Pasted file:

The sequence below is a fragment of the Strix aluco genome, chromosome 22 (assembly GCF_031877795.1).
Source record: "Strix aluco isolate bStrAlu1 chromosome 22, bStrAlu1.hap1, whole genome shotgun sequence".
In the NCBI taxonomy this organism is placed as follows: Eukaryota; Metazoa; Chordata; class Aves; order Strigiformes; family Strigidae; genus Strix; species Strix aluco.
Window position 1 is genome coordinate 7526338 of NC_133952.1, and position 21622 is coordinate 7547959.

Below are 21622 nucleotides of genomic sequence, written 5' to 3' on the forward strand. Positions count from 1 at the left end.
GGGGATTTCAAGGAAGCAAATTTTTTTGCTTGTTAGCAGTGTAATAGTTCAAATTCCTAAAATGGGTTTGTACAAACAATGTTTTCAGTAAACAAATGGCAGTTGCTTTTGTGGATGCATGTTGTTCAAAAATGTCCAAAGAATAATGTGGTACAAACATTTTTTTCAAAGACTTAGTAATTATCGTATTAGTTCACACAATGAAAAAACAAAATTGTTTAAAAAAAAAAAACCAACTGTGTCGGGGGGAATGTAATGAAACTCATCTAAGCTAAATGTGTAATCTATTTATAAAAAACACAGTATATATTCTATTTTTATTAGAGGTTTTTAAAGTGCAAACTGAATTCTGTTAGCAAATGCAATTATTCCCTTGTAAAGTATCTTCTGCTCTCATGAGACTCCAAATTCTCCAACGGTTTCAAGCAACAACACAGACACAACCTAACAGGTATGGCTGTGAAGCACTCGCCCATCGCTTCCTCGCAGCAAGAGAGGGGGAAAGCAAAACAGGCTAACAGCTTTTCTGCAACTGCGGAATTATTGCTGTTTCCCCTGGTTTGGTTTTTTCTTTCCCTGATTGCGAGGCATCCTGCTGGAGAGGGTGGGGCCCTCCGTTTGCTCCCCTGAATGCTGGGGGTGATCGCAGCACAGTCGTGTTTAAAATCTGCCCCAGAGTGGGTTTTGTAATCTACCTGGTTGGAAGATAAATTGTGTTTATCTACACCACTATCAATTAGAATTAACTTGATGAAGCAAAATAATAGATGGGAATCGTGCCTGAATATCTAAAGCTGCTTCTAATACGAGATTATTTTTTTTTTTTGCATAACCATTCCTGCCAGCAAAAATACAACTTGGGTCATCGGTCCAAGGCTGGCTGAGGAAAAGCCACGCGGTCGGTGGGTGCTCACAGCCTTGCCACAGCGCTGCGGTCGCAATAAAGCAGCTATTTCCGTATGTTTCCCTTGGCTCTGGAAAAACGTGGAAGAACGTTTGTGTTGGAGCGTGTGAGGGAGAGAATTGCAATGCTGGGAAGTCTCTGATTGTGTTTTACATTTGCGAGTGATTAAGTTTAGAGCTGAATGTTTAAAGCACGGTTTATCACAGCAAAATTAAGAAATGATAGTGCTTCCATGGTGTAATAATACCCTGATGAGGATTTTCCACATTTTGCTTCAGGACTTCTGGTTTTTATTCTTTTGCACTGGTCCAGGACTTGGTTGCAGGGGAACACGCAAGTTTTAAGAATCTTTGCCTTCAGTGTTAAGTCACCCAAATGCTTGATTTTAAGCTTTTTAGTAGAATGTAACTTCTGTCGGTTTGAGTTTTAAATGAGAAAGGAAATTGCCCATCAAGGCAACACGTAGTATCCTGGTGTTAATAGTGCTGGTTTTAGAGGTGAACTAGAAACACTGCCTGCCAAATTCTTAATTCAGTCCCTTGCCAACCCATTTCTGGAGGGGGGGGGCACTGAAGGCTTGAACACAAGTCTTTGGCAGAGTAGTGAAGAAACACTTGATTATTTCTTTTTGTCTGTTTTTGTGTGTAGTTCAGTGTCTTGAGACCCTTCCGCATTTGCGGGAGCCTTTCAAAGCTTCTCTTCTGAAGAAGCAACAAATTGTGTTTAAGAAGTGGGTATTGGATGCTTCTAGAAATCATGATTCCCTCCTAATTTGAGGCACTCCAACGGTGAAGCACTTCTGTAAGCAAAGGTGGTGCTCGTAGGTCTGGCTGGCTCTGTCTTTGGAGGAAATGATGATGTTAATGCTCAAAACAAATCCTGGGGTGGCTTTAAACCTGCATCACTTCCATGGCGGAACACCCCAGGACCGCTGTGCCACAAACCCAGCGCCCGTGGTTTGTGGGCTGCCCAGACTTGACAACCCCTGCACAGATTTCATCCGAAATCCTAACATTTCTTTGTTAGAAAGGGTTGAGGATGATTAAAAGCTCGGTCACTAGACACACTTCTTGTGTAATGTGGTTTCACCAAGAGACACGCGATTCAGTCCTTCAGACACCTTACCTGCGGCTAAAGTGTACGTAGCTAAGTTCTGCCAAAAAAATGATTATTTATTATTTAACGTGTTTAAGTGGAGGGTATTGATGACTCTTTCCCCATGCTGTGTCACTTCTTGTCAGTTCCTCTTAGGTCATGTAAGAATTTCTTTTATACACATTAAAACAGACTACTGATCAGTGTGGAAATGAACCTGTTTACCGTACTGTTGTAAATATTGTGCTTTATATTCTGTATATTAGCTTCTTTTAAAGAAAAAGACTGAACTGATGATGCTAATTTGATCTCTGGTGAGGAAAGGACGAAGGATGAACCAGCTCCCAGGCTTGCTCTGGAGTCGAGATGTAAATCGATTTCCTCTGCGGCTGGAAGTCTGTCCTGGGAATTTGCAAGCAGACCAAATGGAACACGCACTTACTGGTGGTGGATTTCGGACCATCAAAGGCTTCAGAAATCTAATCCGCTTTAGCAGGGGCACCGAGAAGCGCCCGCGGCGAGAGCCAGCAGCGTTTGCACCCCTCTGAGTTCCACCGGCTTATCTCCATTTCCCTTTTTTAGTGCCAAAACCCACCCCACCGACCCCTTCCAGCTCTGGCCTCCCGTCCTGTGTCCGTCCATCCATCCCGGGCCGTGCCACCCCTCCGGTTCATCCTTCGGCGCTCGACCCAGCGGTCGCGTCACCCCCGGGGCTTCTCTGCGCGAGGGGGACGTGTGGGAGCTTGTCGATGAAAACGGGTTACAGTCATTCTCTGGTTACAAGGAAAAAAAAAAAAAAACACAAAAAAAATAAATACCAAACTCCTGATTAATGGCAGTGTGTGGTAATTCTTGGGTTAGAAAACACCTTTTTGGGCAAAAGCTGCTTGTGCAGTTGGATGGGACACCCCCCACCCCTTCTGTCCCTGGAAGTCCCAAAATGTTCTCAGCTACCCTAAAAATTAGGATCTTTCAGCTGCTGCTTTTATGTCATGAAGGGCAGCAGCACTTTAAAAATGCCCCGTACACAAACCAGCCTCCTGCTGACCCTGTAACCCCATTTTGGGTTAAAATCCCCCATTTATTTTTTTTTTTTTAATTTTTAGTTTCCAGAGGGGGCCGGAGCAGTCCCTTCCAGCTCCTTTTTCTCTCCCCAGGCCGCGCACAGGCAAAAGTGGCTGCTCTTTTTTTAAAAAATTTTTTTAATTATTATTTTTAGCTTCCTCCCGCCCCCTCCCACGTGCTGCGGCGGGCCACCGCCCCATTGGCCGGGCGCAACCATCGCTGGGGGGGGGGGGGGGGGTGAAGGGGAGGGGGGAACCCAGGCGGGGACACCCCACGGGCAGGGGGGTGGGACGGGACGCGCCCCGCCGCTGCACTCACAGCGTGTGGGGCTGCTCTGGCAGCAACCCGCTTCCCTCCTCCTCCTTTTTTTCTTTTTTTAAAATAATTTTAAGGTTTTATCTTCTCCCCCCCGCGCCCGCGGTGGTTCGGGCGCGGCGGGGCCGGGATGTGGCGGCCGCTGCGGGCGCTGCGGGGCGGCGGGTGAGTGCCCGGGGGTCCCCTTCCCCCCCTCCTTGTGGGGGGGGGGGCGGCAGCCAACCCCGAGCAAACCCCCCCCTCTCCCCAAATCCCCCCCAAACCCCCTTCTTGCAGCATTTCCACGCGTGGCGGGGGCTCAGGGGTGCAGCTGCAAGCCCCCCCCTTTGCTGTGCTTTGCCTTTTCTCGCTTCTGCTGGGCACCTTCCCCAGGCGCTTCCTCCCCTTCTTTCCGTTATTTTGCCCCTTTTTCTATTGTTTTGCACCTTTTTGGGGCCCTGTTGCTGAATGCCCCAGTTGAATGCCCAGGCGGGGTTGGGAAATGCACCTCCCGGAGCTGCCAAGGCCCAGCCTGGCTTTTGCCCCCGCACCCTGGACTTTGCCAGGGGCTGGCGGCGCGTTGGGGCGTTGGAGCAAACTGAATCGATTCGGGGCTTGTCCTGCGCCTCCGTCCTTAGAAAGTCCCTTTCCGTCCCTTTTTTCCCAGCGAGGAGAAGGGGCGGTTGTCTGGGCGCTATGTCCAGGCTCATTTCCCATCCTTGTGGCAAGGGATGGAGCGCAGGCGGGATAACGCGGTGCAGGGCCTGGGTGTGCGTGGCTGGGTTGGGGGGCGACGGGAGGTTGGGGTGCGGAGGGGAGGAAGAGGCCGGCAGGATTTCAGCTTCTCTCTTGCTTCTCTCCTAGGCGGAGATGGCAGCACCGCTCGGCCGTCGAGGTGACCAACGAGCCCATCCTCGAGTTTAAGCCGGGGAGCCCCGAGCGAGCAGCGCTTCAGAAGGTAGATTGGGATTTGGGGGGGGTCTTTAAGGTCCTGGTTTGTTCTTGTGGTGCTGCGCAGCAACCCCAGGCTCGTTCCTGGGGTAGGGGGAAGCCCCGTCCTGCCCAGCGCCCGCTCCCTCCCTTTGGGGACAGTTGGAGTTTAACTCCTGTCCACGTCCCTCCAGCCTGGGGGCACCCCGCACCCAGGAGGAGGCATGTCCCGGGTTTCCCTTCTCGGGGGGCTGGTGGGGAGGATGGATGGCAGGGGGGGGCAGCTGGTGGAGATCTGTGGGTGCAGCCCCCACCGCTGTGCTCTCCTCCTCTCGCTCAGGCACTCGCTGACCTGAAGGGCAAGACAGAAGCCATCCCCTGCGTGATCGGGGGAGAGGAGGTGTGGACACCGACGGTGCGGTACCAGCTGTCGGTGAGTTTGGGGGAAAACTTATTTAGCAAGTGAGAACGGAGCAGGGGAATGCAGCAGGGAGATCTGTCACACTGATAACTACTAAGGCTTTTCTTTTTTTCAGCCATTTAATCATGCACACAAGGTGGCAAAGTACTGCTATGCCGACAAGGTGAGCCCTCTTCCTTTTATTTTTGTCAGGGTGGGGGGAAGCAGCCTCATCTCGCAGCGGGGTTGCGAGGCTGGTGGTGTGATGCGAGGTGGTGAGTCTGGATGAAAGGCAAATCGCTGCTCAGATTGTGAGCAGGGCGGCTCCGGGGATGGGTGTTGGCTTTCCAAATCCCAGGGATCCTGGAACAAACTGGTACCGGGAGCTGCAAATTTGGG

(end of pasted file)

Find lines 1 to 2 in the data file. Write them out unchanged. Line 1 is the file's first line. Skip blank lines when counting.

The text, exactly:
The sequence below is a fragment of the Strix aluco genome, chromosome 22 (assembly GCF_031877795.1).
Source record: "Strix aluco isolate bStrAlu1 chromosome 22, bStrAlu1.hap1, whole genome shotgun sequence".